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Searching for the next Amazon in Latin America

Assif Shameen
Assif Shameen 3/25/2019 08:00 AM GMT+08  • 8 min read
Searching for the next Amazon in Latin America
SINGAPORE (Mar 25): Can you name a large-cap, Amazon-lookalike e-commerce stock that has risen more than 3,700% since its IPO in 2007, or 400% since late 2015, and is still up 66% this year? I’ll make it a little easier. No point searching for it in Ch
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SINGAPORE (Mar 25): Can you name a large-cap, Amazon-lookalike e-commerce stock that has risen more than 3,700% since its IPO in 2007, or 400% since late 2015, and is still up 66% this year? I’ll make it a little easier. No point searching for it in China because it is neither a competitor to Alibaba Group Holding nor an affiliate of Tencent Holdings. With a market capitalisation of US$22 billion ($29.7 billion), that company is MercadoLibre, the largest listed e-commerce player in Latin America.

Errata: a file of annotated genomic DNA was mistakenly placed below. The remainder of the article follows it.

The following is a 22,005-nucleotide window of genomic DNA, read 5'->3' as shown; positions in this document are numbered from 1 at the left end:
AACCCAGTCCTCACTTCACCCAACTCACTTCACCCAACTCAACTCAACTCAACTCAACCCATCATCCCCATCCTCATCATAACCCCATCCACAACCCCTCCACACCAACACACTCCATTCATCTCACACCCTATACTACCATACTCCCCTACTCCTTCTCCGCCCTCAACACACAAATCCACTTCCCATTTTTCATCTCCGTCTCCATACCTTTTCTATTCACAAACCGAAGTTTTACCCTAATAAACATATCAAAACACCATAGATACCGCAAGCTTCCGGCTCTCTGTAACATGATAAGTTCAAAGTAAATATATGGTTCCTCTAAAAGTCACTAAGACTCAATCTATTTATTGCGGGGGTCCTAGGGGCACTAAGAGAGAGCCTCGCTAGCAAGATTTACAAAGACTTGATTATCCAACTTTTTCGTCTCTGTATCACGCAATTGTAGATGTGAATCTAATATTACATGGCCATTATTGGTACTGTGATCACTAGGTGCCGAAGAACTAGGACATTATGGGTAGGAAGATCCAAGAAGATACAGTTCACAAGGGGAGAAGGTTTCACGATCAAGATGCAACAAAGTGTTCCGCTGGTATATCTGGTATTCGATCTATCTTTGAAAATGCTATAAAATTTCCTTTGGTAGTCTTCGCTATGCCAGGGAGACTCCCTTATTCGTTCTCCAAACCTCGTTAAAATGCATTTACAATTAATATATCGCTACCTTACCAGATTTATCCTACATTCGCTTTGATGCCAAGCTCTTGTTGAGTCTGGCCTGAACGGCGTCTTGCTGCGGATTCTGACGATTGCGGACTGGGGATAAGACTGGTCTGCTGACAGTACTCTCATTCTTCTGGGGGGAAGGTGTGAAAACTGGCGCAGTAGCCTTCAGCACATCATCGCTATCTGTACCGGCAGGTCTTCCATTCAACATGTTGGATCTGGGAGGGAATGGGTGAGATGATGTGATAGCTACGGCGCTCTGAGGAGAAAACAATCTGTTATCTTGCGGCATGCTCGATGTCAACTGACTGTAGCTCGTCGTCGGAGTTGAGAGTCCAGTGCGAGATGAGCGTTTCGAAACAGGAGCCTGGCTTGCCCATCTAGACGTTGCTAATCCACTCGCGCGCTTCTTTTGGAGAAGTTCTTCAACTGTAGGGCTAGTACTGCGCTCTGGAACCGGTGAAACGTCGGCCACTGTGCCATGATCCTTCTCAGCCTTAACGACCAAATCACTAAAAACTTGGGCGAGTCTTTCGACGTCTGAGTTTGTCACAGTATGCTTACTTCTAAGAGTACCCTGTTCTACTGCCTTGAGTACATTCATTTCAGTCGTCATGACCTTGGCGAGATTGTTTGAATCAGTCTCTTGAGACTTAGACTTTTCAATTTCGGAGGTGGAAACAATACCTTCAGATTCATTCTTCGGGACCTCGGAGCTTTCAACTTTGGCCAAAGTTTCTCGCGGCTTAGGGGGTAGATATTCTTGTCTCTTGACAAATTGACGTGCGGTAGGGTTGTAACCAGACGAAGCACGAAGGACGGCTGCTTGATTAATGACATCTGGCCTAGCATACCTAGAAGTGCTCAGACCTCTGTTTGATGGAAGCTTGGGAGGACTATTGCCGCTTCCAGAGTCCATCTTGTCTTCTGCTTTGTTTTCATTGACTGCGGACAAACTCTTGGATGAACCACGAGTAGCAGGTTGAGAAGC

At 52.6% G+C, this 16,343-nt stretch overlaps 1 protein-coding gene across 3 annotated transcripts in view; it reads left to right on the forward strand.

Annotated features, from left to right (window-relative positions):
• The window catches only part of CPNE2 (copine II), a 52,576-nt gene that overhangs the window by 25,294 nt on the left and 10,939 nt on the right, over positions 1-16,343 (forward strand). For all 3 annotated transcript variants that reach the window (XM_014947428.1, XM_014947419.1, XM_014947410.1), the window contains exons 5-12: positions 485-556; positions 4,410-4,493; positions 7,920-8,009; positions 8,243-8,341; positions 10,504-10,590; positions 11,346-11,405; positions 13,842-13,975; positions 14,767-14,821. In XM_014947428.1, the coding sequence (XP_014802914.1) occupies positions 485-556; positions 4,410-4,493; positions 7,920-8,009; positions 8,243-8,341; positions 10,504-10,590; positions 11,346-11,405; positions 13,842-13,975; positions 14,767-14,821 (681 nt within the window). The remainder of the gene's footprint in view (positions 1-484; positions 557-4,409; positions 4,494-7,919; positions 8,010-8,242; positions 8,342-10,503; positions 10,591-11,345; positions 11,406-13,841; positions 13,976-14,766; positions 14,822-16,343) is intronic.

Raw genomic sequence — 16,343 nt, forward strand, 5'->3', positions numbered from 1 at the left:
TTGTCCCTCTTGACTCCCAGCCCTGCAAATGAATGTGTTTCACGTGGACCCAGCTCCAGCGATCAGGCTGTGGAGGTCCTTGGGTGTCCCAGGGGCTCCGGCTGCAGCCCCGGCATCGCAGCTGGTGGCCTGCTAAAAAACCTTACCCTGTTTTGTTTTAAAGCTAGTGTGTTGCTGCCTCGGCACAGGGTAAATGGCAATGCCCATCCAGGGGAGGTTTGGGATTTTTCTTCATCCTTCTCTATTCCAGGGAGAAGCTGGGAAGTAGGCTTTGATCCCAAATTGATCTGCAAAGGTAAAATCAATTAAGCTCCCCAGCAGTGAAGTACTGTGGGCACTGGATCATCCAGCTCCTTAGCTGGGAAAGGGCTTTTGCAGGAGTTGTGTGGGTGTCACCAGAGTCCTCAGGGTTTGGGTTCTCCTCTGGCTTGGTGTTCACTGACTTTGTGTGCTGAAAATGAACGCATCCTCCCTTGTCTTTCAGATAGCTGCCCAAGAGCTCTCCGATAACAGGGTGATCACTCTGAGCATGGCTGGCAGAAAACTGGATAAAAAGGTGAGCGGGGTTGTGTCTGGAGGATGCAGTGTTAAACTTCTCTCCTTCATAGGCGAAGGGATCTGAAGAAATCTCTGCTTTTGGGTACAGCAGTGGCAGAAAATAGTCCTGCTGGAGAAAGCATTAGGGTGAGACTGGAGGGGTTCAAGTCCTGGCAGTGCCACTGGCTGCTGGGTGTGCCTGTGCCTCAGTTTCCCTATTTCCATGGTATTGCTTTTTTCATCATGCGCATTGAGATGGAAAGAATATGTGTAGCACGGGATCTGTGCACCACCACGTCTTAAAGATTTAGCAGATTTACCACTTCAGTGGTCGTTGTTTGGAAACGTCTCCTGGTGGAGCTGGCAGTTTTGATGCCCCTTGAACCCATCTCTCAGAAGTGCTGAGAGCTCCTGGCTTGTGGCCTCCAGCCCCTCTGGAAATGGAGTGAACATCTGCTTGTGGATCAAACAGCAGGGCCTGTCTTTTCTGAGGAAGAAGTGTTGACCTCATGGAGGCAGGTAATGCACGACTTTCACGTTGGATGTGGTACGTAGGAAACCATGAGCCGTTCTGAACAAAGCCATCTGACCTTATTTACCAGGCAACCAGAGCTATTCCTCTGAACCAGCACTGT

Mercado is Spanish for “marketplace” and Libre means “free”. Founded in 1999 by Marcos Galperin, an Argentinian student at Stanford University at the time, Mercado­Libre is based in Buenos Aires, incorporated in Delaware and listed on the tech-heavy Nasdaq. It is essentially an online marketplace where you are at liberty to buy or sell whatever and whenever you want. Originally modelled after eBay, which once had a 20% stake in it, its MercadoLibre.com portal is the main online auction site for the Spanish- and Portuguese-speaking communities in Latin America, and operates in Argentina, Brazil, Chile, Colombia, Ecuador, Mexico, Uruguay and other countries in the region, including troubled Venezuela.

Although it is based in Argentina, more than half of the company’s revenues are derived from Brazil, Latin America’s largest economy. Over the years, it has morphed into something akin to Alibaba’s T-Mall and Taobao marketplaces, with a PayPal-like payment system to facilitate and grow e-commerce in a continent in which financial inclusion is still a big issue.

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